Writer’s Block is not something I am intimately familiar with. I might have been in school, but those days are long behind me.
Outside of it being a fearful condition that drags on for months and years, there are times when I sit at the page and wonder what to write, where to start, something, anything, nothing.
All I can tell you, is what I do when it happens. I don’t do these in a particular order or time of day. I just do what I’m inspired to do, and failing that, I do something.
Walk. That’s right, I go for a walk, usually for about an hour, sometimes more, much more. And when I walk, I talk, usually out loud. Sometimes I sing. Walking is the best thing for me when I don’t know what to do. When everything is stuck, I just get up off my sexy bum and move my legs, soak up the scenery, get the blood flowing. If I’m out there long enough, whatever was stuck in my brain, holding everything else back, gets unstuck, and if it doesn’t, it gets things moving, and a walk the next day does the trick. For me, walking is meditative.
Write. That’s right, I write. Any blocks I’ve noticed are usually caused by a lack of vision, I can’t see the road ahead, and it can happen on a micro or macro scale. If I don’t know how to handle a particular conversation, which can get tricky if one or more of the participants have entered the conversation with an agenda, I spitball the ideas on my notepad. I write an outline of how I see events unfolding. That works for just about anything: action sequence, training, suspense, thoughts, interactions. Everything has a flow to it, and that flow can be interrupted, it has peaks and valleys, twists and turns, intersections, branches. The options can become daunting, leading to analysis paralysis. Writing it on the page can clear it up. Reading what I’ve written can expose the stupid and the brilliant (and everything in between). Sometimes hearing it out loud galvanizes my thinking. Other times saying it to someone else can clear it up, or they can see what I can’t see, even if they’re too kind to say anything (I watch their face: if they start looking around, I’m not holding their attention; if their brow and nose wrinkle, it stinks; if they look at me like I’ve lost my mind, I probably have; and if they look confused, so is my thinking.).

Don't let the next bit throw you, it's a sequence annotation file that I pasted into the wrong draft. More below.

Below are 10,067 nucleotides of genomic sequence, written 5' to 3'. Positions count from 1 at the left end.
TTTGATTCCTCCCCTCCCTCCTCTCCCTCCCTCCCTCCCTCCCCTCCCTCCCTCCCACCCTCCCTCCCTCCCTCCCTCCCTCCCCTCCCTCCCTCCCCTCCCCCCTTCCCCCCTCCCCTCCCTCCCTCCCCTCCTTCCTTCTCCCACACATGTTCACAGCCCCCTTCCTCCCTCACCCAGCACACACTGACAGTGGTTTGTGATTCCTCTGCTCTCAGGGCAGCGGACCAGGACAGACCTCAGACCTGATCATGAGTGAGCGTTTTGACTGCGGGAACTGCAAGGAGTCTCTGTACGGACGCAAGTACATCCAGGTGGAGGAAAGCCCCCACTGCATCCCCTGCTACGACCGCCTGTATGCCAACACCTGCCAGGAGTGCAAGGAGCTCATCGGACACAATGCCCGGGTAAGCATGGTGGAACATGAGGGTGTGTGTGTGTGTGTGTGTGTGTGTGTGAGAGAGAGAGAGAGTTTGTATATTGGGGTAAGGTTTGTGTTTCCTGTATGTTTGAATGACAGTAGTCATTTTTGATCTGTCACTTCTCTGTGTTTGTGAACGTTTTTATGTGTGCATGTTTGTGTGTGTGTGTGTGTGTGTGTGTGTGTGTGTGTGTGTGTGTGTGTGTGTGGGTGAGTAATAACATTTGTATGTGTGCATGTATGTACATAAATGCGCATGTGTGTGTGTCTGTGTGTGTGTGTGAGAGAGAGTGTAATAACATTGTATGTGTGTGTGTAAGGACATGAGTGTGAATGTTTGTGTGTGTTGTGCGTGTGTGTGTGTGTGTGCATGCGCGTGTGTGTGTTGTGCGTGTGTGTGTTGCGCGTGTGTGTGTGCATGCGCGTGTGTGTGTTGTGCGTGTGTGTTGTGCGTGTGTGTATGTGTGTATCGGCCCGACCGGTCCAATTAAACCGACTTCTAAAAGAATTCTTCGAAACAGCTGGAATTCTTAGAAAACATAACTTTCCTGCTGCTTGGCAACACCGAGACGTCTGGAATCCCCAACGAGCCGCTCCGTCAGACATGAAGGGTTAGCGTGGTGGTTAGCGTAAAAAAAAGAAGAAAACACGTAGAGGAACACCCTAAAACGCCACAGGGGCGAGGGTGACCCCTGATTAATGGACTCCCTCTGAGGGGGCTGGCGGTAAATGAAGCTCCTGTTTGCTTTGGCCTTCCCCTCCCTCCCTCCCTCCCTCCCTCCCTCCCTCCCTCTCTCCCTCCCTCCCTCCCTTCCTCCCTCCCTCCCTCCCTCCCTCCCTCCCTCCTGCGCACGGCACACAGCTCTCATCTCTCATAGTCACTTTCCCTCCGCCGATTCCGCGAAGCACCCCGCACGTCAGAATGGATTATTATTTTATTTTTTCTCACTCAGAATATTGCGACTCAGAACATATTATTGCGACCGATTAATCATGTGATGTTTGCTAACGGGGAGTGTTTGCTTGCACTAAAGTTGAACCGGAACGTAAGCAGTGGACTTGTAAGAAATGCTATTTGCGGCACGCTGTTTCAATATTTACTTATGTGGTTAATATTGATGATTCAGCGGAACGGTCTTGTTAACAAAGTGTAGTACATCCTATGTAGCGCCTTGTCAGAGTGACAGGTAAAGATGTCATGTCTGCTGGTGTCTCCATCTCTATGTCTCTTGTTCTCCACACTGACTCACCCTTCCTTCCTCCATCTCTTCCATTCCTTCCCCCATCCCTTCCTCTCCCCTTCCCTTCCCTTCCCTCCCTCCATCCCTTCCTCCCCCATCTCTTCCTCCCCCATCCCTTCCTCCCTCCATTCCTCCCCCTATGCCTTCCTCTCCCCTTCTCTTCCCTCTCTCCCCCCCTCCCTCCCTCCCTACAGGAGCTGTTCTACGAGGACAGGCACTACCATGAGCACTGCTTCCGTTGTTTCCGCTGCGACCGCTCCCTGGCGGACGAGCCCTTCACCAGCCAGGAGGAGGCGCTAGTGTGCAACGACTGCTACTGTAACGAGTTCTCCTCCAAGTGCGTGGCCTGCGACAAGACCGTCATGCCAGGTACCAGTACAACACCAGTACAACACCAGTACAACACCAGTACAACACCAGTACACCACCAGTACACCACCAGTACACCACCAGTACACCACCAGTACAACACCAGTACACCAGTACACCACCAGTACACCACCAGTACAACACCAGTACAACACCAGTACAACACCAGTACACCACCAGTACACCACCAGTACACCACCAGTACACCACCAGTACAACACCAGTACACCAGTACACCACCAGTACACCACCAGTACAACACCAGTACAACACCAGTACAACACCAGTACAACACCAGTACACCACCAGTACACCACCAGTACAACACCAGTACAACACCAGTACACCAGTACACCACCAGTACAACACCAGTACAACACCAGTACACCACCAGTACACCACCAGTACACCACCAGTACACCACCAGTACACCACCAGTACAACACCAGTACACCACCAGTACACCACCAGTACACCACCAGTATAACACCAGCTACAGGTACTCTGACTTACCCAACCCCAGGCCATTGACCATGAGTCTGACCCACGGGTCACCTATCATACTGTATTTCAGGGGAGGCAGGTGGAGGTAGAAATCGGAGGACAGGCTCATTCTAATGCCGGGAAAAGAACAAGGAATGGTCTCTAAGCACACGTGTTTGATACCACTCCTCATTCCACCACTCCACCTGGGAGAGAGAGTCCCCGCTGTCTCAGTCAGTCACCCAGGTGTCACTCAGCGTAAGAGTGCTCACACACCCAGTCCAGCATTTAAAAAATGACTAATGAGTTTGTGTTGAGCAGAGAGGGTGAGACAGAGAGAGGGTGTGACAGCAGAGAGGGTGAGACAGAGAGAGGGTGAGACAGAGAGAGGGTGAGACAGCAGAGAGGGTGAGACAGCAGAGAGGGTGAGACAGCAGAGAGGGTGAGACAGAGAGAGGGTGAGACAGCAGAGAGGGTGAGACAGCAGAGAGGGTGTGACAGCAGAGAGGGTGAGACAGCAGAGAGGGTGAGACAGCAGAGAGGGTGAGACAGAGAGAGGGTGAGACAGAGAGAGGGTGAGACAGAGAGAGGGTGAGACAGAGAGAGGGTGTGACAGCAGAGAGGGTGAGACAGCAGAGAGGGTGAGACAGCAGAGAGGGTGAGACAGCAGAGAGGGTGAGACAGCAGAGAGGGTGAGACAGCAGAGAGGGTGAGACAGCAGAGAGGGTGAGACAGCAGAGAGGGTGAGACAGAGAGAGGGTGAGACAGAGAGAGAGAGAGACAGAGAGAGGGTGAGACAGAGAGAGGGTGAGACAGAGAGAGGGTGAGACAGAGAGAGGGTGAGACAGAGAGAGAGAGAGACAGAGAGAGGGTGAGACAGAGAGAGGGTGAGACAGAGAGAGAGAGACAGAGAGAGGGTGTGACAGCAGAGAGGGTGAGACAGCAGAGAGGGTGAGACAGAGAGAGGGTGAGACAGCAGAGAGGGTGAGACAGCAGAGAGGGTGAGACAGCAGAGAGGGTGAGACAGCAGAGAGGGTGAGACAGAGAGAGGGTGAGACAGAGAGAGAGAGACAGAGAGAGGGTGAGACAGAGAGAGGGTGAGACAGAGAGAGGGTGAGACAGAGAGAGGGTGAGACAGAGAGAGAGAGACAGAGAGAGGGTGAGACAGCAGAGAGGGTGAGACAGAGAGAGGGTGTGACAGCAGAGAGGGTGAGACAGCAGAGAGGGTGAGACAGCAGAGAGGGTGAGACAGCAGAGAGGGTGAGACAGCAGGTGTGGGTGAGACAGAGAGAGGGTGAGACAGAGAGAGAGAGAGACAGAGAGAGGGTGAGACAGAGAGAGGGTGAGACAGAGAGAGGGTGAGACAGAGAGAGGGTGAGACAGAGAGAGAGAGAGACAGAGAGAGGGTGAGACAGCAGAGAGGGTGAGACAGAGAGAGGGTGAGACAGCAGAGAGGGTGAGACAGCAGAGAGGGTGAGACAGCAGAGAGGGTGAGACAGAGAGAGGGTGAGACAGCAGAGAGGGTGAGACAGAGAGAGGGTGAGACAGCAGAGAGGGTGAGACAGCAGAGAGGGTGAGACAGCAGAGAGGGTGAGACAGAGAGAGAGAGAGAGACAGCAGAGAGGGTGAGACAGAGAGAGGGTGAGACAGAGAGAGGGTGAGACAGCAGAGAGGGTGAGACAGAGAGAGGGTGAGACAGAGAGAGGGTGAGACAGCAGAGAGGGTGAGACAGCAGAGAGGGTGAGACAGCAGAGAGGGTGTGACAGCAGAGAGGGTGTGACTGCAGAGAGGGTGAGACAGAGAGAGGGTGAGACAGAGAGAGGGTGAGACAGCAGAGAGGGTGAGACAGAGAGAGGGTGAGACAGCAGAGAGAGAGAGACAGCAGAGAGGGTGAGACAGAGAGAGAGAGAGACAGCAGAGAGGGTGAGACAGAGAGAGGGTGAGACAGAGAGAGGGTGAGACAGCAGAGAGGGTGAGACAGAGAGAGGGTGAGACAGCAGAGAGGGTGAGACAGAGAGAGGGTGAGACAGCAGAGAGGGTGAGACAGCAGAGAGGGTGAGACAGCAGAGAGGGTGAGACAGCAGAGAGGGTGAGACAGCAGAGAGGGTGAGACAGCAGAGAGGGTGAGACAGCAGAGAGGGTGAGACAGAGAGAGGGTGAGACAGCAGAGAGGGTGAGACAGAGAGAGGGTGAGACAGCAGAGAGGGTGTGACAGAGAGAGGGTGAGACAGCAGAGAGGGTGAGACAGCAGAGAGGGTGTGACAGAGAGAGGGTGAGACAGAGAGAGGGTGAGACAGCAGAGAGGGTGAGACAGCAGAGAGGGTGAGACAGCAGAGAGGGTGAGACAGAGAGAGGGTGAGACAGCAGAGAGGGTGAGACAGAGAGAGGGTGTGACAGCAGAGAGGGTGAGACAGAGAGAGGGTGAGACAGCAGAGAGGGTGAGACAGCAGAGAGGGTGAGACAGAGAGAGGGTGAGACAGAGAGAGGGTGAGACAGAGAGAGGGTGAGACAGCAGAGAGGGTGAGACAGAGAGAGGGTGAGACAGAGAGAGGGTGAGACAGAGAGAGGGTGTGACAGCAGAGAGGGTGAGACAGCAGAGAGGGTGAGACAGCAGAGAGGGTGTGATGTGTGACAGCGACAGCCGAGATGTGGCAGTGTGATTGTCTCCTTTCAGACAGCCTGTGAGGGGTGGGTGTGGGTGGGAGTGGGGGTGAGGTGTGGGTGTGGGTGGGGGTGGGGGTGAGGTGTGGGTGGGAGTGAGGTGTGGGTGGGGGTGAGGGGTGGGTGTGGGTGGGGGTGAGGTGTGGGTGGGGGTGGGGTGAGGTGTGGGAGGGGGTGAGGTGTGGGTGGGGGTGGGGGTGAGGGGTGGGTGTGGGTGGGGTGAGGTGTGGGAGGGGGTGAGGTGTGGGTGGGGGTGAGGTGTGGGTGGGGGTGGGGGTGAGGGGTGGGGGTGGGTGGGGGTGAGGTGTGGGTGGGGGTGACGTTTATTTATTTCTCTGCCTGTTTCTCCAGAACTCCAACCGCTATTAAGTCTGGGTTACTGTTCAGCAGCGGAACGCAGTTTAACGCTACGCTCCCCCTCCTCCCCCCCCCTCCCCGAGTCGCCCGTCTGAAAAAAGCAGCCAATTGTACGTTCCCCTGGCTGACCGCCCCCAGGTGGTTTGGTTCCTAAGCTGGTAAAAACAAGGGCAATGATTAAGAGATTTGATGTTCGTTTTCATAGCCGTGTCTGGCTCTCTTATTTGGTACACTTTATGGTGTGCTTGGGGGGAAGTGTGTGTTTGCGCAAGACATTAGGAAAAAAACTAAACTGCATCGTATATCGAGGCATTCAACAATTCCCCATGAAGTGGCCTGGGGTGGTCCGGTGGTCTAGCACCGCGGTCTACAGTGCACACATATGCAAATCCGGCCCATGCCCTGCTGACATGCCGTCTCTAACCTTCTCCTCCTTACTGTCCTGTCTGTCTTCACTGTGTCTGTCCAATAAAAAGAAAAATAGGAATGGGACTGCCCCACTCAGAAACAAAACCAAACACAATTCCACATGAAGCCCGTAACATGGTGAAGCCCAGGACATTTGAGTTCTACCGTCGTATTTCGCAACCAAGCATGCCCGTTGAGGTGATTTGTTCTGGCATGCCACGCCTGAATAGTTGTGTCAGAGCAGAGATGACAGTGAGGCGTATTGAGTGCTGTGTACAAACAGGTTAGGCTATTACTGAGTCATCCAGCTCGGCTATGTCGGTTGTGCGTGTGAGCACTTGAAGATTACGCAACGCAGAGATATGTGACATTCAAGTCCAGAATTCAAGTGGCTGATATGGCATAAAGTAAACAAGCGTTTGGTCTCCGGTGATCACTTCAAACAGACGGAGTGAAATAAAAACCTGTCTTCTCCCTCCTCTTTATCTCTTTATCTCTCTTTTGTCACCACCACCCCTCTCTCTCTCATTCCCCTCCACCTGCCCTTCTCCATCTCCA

To date, every time I’ve had an issue, these two techniques have gotten me past a delay.
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